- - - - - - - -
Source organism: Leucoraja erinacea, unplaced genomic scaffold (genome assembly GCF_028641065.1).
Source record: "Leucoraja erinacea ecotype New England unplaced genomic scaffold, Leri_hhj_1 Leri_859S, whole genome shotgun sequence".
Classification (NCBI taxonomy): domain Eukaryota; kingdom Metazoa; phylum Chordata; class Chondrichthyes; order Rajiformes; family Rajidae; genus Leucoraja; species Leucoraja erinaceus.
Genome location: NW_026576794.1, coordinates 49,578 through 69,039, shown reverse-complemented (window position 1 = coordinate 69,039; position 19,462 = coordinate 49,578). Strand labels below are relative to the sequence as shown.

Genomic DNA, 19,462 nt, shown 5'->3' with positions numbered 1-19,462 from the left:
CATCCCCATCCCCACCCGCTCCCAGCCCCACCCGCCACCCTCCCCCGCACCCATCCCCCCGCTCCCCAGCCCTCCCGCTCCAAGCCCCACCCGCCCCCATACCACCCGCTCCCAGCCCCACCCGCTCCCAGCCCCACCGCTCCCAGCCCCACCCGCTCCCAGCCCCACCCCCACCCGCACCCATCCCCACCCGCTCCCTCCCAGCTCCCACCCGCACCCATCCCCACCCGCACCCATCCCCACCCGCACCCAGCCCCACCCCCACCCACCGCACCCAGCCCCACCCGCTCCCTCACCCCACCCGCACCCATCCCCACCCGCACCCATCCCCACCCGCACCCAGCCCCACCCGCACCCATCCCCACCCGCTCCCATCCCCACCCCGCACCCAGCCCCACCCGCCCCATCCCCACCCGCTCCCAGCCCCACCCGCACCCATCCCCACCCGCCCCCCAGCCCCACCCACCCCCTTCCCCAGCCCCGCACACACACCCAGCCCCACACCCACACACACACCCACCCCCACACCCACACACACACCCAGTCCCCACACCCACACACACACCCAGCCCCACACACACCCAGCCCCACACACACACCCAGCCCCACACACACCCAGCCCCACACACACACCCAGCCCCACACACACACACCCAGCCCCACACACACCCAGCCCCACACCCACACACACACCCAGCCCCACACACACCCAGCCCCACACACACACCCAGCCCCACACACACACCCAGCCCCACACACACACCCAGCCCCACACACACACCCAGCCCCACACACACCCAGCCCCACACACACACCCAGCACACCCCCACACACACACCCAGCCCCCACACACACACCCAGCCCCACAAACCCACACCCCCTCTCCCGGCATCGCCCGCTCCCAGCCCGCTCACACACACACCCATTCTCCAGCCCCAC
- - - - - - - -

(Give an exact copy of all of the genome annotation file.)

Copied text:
Source organism: Leucoraja erinacea, unplaced genomic scaffold (genome assembly GCF_028641065.1).
Source record: "Leucoraja erinacea ecotype New England unplaced genomic scaffold, Leri_hhj_1 Leri_859S, whole genome shotgun sequence".
Classification (NCBI taxonomy): domain Eukaryota; kingdom Metazoa; phylum Chordata; class Chondrichthyes; order Rajiformes; family Rajidae; genus Leucoraja; species Leucoraja erinaceus.
Genome location: NW_026576794.1, coordinates 49,578 through 69,039, shown reverse-complemented (window position 1 = coordinate 69,039; position 19,462 = coordinate 49,578). Strand labels below are relative to the sequence as shown.

Genomic DNA, 19,462 nt, shown 5'->3' with positions numbered 1-19,462 from the left:
CATCCCCATCCCCACCCGCTCCCAGCCCCACCCGCCACCCTCCCCCGCACCCATCCCCCCGCTCCCCAGCCCTCCCGCTCCAAGCCCCACCCGCCCCCATACCACCCGCTCCCAGCCCCACCCGCTCCCAGCCCCACCGCTCCCAGCCCCACCCGCTCCCAGCCCCACCCCCACCCGCACCCATCCCCACCCGCTCCCTCCCAGCTCCCACCCGCACCCATCCCCACCCGCACCCATCCCCACCCGCACCCAGCCCCACCCCCACCCACCGCACCCAGCCCCACCCGCTCCCTCACCCCACCCGCACCCATCCCCACCCGCACCCATCCCCACCCGCACCCAGCCCCACCCGCACCCATCCCCACCCGCTCCCATCCCCACCCCGCACCCAGCCCCACCCGCCCCATCCCCACCCGCTCCCAGCCCCACCCGCACCCATCCCCACCCGCCCCCCAGCCCCACCCACCCCCTTCCCCAGCCCCGCACACACACCCAGCCCCACACCCACACACACACCCACCCCCACACCCACACACACACCCAGTCCCCACACCCACACACACACCCAGCCCCACACACACCCAGCCCCACACACACACCCAGCCCCACACACACCCAGCCCCACACACACACCCAGCCCCACACACACACACCCAGCCCCACACACACCCAGCCCCACACCCACACACACACCCAGCCCCACACACACCCAGCCCCACACACACACCCAGCCCCACACACACACCCAGCCCCACACACACACCCAGCCCCACACACACACCCAGCCCCACACACACCCAGCCCCACACACACACCCAGCACACCCCCACACACACACCCAGCCCCCACACACACACCCAGCCCCACAAACCCACACCCCCTCTCCCGGCATCGCCCGCTCCCAGCCCGCTCACACACACACCCATTCTCCAGCCCCAC